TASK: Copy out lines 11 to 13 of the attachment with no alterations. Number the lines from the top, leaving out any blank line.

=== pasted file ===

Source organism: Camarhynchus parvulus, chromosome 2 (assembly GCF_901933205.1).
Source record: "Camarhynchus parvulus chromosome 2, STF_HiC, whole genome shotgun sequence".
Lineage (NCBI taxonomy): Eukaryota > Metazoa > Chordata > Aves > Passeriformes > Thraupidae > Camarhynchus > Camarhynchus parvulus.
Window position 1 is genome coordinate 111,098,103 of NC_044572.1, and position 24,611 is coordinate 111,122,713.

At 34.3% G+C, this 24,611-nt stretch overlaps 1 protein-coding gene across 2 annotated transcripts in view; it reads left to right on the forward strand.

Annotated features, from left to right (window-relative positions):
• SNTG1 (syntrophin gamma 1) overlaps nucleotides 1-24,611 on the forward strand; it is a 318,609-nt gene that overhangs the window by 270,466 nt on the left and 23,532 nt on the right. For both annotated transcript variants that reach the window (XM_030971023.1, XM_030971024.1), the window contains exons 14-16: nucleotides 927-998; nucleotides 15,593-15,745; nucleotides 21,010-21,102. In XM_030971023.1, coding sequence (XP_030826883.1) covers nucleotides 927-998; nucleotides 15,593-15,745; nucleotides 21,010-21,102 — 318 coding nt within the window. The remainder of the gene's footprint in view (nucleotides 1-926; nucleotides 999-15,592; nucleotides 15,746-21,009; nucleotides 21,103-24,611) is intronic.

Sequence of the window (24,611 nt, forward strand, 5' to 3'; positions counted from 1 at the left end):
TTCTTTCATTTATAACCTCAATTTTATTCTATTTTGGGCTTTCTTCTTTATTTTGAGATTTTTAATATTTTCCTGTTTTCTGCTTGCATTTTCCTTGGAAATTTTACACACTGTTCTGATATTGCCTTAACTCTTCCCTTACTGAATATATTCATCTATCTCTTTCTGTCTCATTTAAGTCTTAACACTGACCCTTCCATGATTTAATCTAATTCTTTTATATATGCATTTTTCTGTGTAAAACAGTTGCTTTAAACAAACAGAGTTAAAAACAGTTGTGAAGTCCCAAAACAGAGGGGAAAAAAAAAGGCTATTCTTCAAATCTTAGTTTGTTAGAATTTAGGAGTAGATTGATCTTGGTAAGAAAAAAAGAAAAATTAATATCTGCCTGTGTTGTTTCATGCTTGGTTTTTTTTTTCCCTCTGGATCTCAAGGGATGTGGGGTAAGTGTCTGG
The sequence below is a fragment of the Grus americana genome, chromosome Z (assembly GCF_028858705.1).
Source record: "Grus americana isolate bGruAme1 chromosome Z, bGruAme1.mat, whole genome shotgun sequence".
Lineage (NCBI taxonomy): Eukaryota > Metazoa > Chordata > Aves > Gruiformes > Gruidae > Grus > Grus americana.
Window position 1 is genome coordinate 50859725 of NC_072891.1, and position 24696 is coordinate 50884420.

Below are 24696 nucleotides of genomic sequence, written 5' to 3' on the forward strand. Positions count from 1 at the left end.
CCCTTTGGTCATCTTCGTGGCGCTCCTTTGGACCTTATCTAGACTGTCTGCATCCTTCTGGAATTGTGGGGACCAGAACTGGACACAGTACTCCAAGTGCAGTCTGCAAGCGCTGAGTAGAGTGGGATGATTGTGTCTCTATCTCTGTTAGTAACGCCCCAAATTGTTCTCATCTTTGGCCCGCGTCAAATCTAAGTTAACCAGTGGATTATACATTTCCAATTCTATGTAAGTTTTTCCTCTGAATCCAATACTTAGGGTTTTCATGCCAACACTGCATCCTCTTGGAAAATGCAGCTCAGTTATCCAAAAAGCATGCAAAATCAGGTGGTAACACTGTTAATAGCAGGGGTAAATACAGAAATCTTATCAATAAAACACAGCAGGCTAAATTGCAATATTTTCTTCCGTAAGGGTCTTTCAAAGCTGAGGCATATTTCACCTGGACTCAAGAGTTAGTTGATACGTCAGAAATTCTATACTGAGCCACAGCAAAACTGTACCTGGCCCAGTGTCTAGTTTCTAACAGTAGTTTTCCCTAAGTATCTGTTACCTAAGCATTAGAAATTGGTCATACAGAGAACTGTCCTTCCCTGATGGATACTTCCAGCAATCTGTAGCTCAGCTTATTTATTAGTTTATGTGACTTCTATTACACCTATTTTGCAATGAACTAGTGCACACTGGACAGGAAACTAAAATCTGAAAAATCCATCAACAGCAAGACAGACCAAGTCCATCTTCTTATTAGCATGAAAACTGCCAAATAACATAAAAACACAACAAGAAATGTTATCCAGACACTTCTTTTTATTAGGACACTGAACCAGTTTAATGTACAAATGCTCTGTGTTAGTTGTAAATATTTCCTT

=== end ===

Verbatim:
Source record: "Grus americana isolate bGruAme1 chromosome Z, bGruAme1.mat, whole genome shotgun sequence".
Lineage (NCBI taxonomy): Eukaryota > Metazoa > Chordata > Aves > Gruiformes > Gruidae > Grus > Grus americana.
Window position 1 is genome coordinate 50859725 of NC_072891.1, and position 24696 is coordinate 50884420.